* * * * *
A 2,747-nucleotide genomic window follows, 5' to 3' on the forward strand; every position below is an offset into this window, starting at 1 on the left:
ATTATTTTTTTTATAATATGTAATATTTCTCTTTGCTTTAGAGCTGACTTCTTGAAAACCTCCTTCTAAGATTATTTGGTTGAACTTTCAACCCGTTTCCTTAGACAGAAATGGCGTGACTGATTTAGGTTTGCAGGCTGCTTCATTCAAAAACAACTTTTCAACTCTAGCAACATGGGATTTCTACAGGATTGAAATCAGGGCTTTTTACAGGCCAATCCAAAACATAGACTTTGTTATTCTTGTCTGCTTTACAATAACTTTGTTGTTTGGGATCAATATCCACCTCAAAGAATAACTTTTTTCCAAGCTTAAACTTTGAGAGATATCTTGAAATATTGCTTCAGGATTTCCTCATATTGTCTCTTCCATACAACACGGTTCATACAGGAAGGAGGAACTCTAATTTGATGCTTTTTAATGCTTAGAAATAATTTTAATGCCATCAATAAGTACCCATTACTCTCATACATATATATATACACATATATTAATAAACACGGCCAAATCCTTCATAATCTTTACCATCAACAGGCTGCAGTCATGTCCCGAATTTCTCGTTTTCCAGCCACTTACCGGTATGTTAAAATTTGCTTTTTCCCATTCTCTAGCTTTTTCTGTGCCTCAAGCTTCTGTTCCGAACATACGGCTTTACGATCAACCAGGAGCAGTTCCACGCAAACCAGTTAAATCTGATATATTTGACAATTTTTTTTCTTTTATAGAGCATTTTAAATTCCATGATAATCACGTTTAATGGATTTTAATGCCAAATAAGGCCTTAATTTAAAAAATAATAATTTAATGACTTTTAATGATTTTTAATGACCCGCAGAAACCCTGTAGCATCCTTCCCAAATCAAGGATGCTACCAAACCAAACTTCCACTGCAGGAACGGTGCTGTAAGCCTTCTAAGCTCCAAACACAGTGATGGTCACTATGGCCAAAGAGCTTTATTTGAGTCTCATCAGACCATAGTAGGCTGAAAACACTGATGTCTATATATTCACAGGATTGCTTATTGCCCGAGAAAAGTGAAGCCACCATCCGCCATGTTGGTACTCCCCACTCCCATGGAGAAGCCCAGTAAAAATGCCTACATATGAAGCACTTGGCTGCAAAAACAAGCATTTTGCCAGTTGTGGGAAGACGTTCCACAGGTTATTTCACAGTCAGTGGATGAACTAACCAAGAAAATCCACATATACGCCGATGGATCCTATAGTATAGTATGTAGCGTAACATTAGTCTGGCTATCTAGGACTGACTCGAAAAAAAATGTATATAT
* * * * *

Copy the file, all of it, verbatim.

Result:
A 2,747-nucleotide genomic window follows, 5' to 3' on the forward strand; every position below is an offset into this window, starting at 1 on the left:
ATTATTTTTTTTATAATATGTAATATTTCTCTTTGCTTTAGAGCTGACTTCTTGAAAACCTCCTTCTAAGATTATTTGGTTGAACTTTCAACCCGTTTCCTTAGACAGAAATGGCGTGACTGATTTAGGTTTGCAGGCTGCTTCATTCAAAAACAACTTTTCAACTCTAGCAACATGGGATTTCTACAGGATTGAAATCAGGGCTTTTTACAGGCCAATCCAAAACATAGACTTTGTTATTCTTGTCTGCTTTACAATAACTTTGTTGTTTGGGATCAATATCCACCTCAAAGAATAACTTTTTTCCAAGCTTAAACTTTGAGAGATATCTTGAAATATTGCTTCAGGATTTCCTCATATTGTCTCTTCCATACAACACGGTTCATACAGGAAGGAGGAACTCTAATTTGATGCTTTTTAATGCTTAGAAATAATTTTAATGCCATCAATAAGTACCCATTACTCTCATACATATATATATACACATATATTAATAAACACGGCCAAATCCTTCATAATCTTTACCATCAACAGGCTGCAGTCATGTCCCGAATTTCTCGTTTTCCAGCCACTTACCGGTATGTTAAAATTTGCTTTTTCCCATTCTCTAGCTTTTTCTGTGCCTCAAGCTTCTGTTCCGAACATACGGCTTTACGATCAACCAGGAGCAGTTCCACGCAAACCAGTTAAATCTGATATATTTGACAATTTTTTTTCTTTTATAGAGCATTTTAAATTCCATGATAATCACGTTTAATGGATTTTAATGCCAAATAAGGCCTTAATTTAAAAAATAATAATTTAATGACTTTTAATGATTTTTAATGACCCGCAGAAACCCTGTAGCATCCTTCCCAAATCAAGGATGCTACCAAACCAAACTTCCACTGCAGGAACGGTGCTGTAAGCCTTCTAAGCTCCAAACACAGTGATGGTCACTATGGCCAAAGAGCTTTATTTGAGTCTCATCAGACCATAGTAGGCTGAAAACACTGATGTCTATATATTCACAGGATTGCTTATTGCCCGAGAAAAGTGAAGCCACCATCCGCCATGTTGGTACTCCCCACTCCCATGGAGAAGCCCAGTAAAAATGCCTACATATGAAGCACTTGGCTGCAAAAACAAGCATTTTGCCAGTTGTGGGAAGACGTTCCACAGGTTATTTCACAGTCAGTGGATGAACTAACCAAGAAAATCCACATATACGCCGATGGATCCTATAGTATAGTATGTAGCGTAACATTAGTCTGGCTATCTAGGACTGACTCGAAAAAAAATGTATATAT